Read the XDI file

The first step in exposing this data via tiled is to write a function which can read xdi formatted files.

from tiled.adapters.dataframe import DataFrameAdapter
from tiled.structures.core import Spec

def read_xdi(filepath, specs=None, **kwargs):
    # Parse file into pandas.DataFrame and dict of metadata.
    df = ...
    metadata = ...

    specs = (specs or []) + [Spec("xdi", version="1.0")],
    return DataFrameAdapter.from_pandas(df, metadata=metadata, specs=specs, **kwargs)

See the source code of tiled.examples.xdi for a fully-worked example.

Now take the following simple server configuration:

# config.yml
  - path: /
    tree: tiled.catalog:from_uri
      uri: ./catalog.db
          - ./data/
        application/x-xdi: tiled.examples.xdi:read_xdi

and serve it:

tiled serve config --public config.yml --api-key secret

Register the files:

tiled register http://localhost:8000/ \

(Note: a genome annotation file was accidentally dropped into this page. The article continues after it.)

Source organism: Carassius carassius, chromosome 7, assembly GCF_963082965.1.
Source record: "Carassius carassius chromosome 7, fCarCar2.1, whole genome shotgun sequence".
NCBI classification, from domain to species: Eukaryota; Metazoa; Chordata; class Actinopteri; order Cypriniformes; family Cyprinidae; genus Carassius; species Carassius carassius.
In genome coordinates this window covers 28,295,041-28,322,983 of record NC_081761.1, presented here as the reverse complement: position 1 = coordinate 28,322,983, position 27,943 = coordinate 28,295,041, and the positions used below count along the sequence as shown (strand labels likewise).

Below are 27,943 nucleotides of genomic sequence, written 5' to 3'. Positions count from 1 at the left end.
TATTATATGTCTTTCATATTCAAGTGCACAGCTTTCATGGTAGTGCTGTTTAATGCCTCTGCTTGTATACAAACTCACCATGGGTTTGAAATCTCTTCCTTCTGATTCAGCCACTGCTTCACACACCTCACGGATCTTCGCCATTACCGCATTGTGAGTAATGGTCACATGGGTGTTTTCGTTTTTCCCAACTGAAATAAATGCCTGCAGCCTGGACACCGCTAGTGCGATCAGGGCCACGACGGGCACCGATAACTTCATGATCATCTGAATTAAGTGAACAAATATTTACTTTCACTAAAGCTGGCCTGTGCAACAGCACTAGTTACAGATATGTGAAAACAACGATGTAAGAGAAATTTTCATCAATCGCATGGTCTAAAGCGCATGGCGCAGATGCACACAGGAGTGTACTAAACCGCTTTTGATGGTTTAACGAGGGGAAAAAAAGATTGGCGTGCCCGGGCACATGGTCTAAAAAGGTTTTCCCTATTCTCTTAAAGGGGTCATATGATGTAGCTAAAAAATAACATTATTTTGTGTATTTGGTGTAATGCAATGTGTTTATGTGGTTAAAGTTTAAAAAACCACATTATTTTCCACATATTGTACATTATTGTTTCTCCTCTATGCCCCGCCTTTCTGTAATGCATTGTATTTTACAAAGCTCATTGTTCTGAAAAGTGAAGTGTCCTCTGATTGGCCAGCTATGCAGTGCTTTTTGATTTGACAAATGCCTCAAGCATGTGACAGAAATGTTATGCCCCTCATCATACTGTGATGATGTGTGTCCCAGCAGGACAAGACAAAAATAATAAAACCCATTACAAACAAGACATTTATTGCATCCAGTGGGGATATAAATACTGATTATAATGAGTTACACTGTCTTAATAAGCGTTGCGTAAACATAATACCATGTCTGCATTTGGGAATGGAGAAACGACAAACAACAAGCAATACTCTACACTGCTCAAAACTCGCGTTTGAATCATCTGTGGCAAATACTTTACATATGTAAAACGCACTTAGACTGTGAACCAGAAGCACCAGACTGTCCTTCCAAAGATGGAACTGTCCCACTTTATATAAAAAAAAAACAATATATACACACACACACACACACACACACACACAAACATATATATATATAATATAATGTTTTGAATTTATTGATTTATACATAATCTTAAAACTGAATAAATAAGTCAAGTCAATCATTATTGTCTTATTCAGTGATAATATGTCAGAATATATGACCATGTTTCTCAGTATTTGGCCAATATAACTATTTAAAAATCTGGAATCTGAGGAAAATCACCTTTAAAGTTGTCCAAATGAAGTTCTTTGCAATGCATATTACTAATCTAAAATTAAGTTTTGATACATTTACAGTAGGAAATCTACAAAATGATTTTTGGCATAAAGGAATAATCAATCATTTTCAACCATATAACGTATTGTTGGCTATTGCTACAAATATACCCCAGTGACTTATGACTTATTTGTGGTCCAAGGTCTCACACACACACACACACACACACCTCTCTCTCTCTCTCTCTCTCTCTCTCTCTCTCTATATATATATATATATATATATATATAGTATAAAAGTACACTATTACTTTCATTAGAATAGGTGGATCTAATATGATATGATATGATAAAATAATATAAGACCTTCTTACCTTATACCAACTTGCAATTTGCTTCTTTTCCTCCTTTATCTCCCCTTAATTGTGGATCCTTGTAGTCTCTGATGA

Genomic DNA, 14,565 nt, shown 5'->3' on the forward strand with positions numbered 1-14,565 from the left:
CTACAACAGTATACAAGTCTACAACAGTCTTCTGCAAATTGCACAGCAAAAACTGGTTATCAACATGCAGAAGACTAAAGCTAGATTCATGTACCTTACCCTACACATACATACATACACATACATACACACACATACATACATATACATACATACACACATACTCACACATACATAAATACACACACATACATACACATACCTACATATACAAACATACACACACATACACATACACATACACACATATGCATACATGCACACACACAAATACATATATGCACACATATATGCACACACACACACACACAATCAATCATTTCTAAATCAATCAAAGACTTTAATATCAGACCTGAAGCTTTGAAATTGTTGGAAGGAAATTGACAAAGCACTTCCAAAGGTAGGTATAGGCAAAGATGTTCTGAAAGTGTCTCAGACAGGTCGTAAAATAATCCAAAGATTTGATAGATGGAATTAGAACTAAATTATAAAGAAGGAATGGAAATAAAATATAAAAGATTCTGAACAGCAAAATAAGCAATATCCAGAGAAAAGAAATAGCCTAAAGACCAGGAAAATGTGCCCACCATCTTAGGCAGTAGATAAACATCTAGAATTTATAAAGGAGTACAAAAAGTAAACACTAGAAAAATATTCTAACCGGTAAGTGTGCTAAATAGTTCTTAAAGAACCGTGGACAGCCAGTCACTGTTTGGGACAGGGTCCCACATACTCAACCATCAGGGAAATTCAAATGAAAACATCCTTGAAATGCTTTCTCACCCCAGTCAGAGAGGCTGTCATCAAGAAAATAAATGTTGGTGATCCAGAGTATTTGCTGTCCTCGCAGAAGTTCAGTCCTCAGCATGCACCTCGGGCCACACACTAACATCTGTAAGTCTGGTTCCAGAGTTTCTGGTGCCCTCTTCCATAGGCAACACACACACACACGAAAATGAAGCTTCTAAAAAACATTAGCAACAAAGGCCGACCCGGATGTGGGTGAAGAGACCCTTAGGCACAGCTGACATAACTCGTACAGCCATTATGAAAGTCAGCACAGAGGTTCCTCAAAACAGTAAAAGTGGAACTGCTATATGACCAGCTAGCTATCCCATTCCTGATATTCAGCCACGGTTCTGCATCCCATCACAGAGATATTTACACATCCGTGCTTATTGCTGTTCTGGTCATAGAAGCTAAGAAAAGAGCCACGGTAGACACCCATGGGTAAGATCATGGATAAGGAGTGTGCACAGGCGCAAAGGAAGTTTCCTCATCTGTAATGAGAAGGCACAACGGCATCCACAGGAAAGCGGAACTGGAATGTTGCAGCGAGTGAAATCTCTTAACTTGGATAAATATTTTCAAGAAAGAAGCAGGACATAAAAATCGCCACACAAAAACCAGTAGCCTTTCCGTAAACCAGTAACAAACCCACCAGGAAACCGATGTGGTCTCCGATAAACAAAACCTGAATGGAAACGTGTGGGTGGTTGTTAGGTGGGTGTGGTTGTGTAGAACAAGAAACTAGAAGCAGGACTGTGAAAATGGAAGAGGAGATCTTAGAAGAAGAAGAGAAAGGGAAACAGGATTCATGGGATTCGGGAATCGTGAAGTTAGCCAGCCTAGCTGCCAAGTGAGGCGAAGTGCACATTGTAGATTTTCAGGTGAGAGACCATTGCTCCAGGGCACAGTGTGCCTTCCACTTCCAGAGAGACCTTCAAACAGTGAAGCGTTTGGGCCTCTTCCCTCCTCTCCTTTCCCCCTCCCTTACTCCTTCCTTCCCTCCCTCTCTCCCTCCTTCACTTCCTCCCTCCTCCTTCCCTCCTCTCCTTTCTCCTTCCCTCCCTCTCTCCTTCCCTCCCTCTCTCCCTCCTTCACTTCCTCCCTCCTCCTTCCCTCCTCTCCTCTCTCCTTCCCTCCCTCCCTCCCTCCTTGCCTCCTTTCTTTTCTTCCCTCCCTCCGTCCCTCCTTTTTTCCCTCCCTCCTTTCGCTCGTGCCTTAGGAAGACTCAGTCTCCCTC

--api-key secret \
  --verbose \
  --ext '.xdi=application/x-xdi' \
  --adapter 'application/x-xdi=tiled.examples.xdi:read_xdi' \

As is, we can access the data as CSV, for example.

$ curl -H 'Accept: text/csv' 'http://localhost:8000/api/v1/table/full/example'


There are three equivalent ways to request a format, more formally called a “media type” or a “MIME type”.

1. Use the standard [HTTP `Accept` Header](

$ curl -H 'Accept: text/csv' 'http://localhost:8000/api/v1/table/full/example'

2. Place the media type in a `format` query parameter.

$ curl 'http://localhost:8000/api/v1/table/full/example?format=text/csv'

3. Provide just a file extension. This is user friendly for people who do not know or care what
a "media type" is. The server looks up `csv` in a registry mapping file extensions to media types.

$ curl 'http://localhost:8000/api/v1/table/full/example?format=csv'

Define an exporter